Fear, worry and stress, bi-products of caring for someone with life-threatening illness, can manifest themselves physiologically in many ways. While traditional health care practices are used to treat the symptoms,  complementary therapies can also bring caregivers a sense of peace and emotional wellbeing. Remember that the best care team is one where each person uses their different strengths, talents and abilities and together the whole team offers a better level of care as a result.

More Strategies

Some complementary therapies you as a caregiver might consider sharing with the person include the following:

Humour: Even if someone is very ill or dying, do not be afraid to use appropriate humor. Funny stories, jokes, sharing incidents where people said the wrong thing that you can now laugh about now all help to lighten the scene and there is much therapeutic effect in laughter.

Reading or Listening to Books, Poetry: Sharing an inspirational poem, passage or prayer can be extremely soothing. Offer to go to the library to pick up some “books on tape.” These can help the person who is ill pass long days of being in bed especially if reading or holding a book is too taxing.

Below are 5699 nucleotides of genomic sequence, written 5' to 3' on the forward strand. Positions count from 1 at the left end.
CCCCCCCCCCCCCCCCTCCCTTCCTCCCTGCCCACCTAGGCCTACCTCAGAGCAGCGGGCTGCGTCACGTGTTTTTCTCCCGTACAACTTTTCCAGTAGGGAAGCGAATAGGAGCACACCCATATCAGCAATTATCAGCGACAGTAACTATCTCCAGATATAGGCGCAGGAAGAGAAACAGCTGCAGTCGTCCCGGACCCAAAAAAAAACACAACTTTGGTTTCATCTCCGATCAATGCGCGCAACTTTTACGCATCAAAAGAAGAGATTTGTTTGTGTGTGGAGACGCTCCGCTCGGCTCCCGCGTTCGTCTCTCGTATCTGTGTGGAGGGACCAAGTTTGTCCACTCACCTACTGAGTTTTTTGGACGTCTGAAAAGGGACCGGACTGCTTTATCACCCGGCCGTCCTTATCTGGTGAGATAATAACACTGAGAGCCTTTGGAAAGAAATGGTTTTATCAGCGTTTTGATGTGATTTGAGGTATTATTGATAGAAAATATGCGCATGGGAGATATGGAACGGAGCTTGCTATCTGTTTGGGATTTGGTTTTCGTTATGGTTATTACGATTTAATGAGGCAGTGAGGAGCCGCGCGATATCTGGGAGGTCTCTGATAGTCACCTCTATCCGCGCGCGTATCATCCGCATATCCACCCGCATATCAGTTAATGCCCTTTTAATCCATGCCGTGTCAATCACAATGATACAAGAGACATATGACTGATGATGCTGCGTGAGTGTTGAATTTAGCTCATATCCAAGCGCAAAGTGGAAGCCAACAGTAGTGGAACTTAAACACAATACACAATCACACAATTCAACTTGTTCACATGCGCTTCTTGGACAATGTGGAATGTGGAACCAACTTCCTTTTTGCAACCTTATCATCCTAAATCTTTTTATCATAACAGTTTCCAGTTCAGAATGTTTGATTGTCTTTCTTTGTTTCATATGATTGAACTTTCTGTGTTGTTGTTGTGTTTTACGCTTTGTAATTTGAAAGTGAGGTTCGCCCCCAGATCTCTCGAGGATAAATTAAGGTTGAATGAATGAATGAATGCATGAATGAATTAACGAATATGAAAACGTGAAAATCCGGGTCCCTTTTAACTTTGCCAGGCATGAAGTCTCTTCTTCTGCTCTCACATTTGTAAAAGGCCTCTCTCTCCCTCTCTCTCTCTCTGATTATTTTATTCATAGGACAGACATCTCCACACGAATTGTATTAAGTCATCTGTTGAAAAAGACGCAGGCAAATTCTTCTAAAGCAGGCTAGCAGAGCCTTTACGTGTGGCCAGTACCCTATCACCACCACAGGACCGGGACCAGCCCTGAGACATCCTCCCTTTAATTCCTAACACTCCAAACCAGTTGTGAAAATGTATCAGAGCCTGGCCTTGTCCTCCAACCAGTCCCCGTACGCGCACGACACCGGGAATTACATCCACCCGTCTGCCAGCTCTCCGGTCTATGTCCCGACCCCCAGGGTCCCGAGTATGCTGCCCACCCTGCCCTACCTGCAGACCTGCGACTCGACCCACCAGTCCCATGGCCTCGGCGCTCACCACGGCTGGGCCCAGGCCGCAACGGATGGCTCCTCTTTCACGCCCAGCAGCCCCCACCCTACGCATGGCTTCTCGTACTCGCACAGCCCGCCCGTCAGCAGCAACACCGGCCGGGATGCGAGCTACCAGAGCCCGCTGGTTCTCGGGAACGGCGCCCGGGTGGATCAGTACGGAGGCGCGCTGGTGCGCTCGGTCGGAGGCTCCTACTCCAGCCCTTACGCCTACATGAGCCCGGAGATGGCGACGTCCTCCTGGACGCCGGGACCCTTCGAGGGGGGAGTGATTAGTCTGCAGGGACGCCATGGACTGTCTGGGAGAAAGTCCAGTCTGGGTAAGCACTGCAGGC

Journal and Letter Writing: Writing is an excellent tool for self-exploration and has been linked to increased wellbeing and immune function. There is no right or wrong way to do this. The following guidelines and suggestions may help both you as a caregiver and the person that you are caring for to get started.

  • Write quickly and spontaneously, disregarding any “shoulds” and “oughts.”
  • Keep your hand moving; don’t stop to think or analyze.
  • Don’t edit. Disregard spelling, grammar, punctuation or the urge to cross out.
  • Include drawings and abstract shapes and colours when words no longer serve your self-expression or add them to your words.
  • Write deeply, honestly. Write about what is scary or painful. Write too about your gratitude.

Music: It is part of being human to engage in the arts both by defining us as human and making us more humane. Music therapy, as a form of psychotherapy, can be a useful support when coping with anxiety, fears, sleep disturbance, breathing difficulties, or pain. You can provide the person that you are caring for with the opportunity to listen to different types of music, or you could use guided imagery with nature sounds to help the person imagine a lovely place to be in nature, or perhaps you could encourage the person that you are caring for to write a special song to share. They may also find it helpful to journal while listening to  music, writing down any thoughts and feelings that arise.